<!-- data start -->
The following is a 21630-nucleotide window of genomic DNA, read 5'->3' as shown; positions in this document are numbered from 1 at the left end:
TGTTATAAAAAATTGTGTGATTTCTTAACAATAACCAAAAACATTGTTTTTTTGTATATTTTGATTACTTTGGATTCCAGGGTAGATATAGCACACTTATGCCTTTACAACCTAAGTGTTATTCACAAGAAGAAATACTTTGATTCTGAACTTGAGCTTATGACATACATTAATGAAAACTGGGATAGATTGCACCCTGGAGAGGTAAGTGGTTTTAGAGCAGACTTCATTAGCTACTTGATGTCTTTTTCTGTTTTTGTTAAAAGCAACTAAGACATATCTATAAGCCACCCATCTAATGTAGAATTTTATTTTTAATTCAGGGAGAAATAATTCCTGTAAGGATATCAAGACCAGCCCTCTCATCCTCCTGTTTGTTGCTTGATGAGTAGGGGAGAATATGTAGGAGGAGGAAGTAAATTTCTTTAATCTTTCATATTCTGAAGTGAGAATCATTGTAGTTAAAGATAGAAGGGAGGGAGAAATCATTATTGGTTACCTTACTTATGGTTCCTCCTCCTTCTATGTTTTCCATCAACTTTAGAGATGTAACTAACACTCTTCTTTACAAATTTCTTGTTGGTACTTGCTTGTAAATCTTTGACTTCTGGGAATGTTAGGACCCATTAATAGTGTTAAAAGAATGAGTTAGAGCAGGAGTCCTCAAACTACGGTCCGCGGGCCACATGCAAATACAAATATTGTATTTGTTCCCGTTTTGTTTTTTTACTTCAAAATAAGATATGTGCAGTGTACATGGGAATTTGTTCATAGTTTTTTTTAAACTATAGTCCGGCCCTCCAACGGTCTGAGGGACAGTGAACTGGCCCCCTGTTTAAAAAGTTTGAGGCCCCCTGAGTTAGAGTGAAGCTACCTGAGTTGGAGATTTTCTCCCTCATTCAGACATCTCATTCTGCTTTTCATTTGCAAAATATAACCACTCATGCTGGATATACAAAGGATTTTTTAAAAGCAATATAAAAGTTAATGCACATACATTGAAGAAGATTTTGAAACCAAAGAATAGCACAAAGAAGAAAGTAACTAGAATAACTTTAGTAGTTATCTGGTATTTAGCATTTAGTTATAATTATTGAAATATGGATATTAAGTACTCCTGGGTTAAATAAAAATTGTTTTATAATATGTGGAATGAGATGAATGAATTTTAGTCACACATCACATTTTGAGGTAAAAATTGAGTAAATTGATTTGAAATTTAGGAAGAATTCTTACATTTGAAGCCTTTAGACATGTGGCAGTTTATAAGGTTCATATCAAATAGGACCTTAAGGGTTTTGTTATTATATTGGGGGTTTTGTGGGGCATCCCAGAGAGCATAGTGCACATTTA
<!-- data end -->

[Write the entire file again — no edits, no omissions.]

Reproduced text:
The following is a 21630-nucleotide window of genomic DNA, read 5'->3' as shown; positions in this document are numbered from 1 at the left end:
TGTTATAAAAAATTGTGTGATTTCTTAACAATAACCAAAAACATTGTTTTTTTGTATATTTTGATTACTTTGGATTCCAGGGTAGATATAGCACACTTATGCCTTTACAACCTAAGTGTTATTCACAAGAAGAAATACTTTGATTCTGAACTTGAGCTTATGACATACATTAATGAAAACTGGGATAGATTGCACCCTGGAGAGGTAAGTGGTTTTAGAGCAGACTTCATTAGCTACTTGATGTCTTTTTCTGTTTTTGTTAAAAGCAACTAAGACATATCTATAAGCCACCCATCTAATGTAGAATTTTATTTTTAATTCAGGGAGAAATAATTCCTGTAAGGATATCAAGACCAGCCCTCTCATCCTCCTGTTTGTTGCTTGATGAGTAGGGGAGAATATGTAGGAGGAGGAAGTAAATTTCTTTAATCTTTCATATTCTGAAGTGAGAATCATTGTAGTTAAAGATAGAAGGGAGGGAGAAATCATTATTGGTTACCTTACTTATGGTTCCTCCTCCTTCTATGTTTTCCATCAACTTTAGAGATGTAACTAACACTCTTCTTTACAAATTTCTTGTTGGTACTTGCTTGTAAATCTTTGACTTCTGGGAATGTTAGGACCCATTAATAGTGTTAAAAGAATGAGTTAGAGCAGGAGTCCTCAAACTACGGTCCGCGGGCCACATGCAAATACAAATATTGTATTTGTTCCCGTTTTGTTTTTTTACTTCAAAATAAGATATGTGCAGTGTACATGGGAATTTGTTCATAGTTTTTTTTAAACTATAGTCCGGCCCTCCAACGGTCTGAGGGACAGTGAACTGGCCCCCTGTTTAAAAAGTTTGAGGCCCCCTGAGTTAGAGTGAAGCTACCTGAGTTGGAGATTTTCTCCCTCATTCAGACATCTCATTCTGCTTTTCATTTGCAAAATATAACCACTCATGCTGGATATACAAAGGATTTTTTAAAAGCAATATAAAAGTTAATGCACATACATTGAAGAAGATTTTGAAACCAAAGAATAGCACAAAGAAGAAAGTAACTAGAATAACTTTAGTAGTTATCTGGTATTTAGCATTTAGTTATAATTATTGAAATATGGATATTAAGTACTCCTGGGTTAAATAAAAATTGTTTTATAATATGTGGAATGAGATGAATGAATTTTAGTCACACATCACATTTTGAGGTAAAAATTGAGTAAATTGATTTGAAATTTAGGAAGAATTCTTACATTTGAAGCCTTTAGACATGTGGCAGTTTATAAGGTTCATATCAAATAGGACCTTAAGGGTTTTGTTATTATATTGGGGGTTTTGTGGGGCATCCCAGAGAGCATAGTGCACATTTA